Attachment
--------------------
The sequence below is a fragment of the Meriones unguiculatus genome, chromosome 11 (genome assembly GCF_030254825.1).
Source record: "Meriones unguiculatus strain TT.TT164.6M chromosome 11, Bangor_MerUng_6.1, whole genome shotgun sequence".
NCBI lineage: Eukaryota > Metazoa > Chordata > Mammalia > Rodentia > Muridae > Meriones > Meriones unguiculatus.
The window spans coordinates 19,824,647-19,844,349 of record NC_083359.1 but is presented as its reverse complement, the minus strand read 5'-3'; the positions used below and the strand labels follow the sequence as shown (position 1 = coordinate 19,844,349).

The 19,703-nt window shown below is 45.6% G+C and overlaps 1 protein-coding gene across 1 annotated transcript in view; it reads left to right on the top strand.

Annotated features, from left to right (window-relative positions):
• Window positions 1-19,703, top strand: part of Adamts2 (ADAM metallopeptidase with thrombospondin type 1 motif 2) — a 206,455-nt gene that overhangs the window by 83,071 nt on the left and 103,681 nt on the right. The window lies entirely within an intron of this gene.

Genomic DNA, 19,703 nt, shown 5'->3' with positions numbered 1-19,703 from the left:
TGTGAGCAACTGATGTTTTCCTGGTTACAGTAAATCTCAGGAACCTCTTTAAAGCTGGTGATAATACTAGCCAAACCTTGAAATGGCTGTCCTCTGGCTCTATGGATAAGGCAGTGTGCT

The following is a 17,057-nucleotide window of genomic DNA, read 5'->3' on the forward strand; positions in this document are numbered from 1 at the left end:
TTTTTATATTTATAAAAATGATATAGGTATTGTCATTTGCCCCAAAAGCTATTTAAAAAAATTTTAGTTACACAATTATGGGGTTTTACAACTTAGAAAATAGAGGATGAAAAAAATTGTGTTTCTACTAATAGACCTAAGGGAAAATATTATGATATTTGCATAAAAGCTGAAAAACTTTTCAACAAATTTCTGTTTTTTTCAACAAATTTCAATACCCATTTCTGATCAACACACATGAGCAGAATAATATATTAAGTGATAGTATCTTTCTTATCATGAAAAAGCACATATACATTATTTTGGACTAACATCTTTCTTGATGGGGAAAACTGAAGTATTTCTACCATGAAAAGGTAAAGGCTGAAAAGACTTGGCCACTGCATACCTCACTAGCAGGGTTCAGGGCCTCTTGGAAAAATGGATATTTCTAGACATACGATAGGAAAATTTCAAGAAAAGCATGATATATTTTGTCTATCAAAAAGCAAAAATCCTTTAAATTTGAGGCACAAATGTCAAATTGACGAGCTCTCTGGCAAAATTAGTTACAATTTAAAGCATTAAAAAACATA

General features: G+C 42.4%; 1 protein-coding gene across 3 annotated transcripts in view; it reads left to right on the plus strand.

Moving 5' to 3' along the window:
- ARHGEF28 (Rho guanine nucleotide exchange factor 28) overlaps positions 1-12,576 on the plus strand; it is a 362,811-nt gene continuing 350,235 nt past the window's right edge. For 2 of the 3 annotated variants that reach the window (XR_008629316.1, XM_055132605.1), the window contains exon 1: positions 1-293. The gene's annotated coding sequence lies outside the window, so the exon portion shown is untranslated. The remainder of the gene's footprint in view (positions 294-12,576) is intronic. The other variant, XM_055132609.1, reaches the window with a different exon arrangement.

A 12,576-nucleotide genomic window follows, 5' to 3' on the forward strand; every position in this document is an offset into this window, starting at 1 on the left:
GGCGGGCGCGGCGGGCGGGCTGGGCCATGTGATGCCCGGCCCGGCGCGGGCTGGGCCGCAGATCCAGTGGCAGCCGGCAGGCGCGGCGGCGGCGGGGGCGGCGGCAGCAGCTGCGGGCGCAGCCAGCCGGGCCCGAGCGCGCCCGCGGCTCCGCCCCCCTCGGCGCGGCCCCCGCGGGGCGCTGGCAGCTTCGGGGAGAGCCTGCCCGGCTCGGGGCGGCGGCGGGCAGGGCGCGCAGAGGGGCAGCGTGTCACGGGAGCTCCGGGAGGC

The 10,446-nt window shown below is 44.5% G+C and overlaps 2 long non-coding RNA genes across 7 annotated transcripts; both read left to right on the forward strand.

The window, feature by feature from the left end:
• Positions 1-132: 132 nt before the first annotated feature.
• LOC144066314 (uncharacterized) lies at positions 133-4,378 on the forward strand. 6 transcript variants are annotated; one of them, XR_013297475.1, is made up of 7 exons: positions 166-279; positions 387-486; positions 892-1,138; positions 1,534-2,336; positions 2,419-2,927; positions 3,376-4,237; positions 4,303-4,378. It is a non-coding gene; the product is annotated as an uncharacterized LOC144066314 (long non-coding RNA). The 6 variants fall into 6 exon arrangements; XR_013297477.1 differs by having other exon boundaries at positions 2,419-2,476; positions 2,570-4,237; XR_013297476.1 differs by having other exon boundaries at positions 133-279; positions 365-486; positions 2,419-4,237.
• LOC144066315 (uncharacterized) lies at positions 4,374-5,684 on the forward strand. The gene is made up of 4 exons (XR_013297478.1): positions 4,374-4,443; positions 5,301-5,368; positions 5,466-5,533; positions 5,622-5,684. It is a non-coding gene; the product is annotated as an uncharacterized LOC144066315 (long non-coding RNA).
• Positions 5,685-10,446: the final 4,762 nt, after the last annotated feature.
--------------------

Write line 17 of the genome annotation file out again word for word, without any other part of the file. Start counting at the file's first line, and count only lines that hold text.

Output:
The 10,446-nt window shown below is 44.5% G+C and overlaps 2 long non-coding RNA genes across 7 annotated transcripts; both read left to right on the forward strand.